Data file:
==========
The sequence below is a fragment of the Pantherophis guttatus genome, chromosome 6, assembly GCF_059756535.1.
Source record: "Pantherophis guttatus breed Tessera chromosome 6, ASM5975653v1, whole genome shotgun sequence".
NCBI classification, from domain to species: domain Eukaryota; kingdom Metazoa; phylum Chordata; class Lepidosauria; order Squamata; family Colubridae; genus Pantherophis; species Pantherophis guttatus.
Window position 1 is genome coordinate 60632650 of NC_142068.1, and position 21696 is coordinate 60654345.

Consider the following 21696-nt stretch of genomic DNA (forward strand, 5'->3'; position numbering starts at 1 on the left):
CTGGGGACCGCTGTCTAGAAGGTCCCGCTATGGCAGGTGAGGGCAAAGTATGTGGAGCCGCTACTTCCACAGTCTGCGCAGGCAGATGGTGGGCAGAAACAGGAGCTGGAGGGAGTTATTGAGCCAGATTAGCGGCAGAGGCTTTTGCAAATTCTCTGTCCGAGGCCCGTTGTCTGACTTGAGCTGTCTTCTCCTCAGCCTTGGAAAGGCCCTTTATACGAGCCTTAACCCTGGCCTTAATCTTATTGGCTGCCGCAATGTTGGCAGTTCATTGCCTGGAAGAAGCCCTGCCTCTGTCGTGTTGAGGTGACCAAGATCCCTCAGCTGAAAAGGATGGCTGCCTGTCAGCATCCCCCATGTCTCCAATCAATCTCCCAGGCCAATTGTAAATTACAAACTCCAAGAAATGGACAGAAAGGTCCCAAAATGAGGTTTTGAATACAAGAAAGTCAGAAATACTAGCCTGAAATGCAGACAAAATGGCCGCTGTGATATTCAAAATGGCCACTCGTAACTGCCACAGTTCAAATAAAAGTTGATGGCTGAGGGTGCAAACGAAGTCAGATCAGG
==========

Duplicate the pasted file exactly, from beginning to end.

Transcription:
The sequence below is a fragment of the Pantherophis guttatus genome, chromosome 6, assembly GCF_059756535.1.
Source record: "Pantherophis guttatus breed Tessera chromosome 6, ASM5975653v1, whole genome shotgun sequence".
NCBI classification, from domain to species: domain Eukaryota; kingdom Metazoa; phylum Chordata; class Lepidosauria; order Squamata; family Colubridae; genus Pantherophis; species Pantherophis guttatus.
Window position 1 is genome coordinate 60632650 of NC_142068.1, and position 21696 is coordinate 60654345.

Consider the following 21696-nt stretch of genomic DNA (forward strand, 5'->3'; position numbering starts at 1 on the left):
CTGGGGACCGCTGTCTAGAAGGTCCCGCTATGGCAGGTGAGGGCAAAGTATGTGGAGCCGCTACTTCCACAGTCTGCGCAGGCAGATGGTGGGCAGAAACAGGAGCTGGAGGGAGTTATTGAGCCAGATTAGCGGCAGAGGCTTTTGCAAATTCTCTGTCCGAGGCCCGTTGTCTGACTTGAGCTGTCTTCTCCTCAGCCTTGGAAAGGCCCTTTATACGAGCCTTAACCCTGGCCTTAATCTTATTGGCTGCCGCAATGTTGGCAGTTCATTGCCTGGAAGAAGCCCTGCCTCTGTCGTGTTGAGGTGACCAAGATCCCTCAGCTGAAAAGGATGGCTGCCTGTCAGCATCCCCCATGTCTCCAATCAATCTCCCAGGCCAATTGTAAATTACAAACTCCAAGAAATGGACAGAAAGGTCCCAAAATGAGGTTTTGAATACAAGAAAGTCAGAAATACTAGCCTGAAATGCAGACAAAATGGCCGCTGTGATATTCAAAATGGCCACTCGTAACTGCCACAGTTCAAATAAAAGTTGATGGCTGAGGGTGCAAACGAAGTCAGATCAGG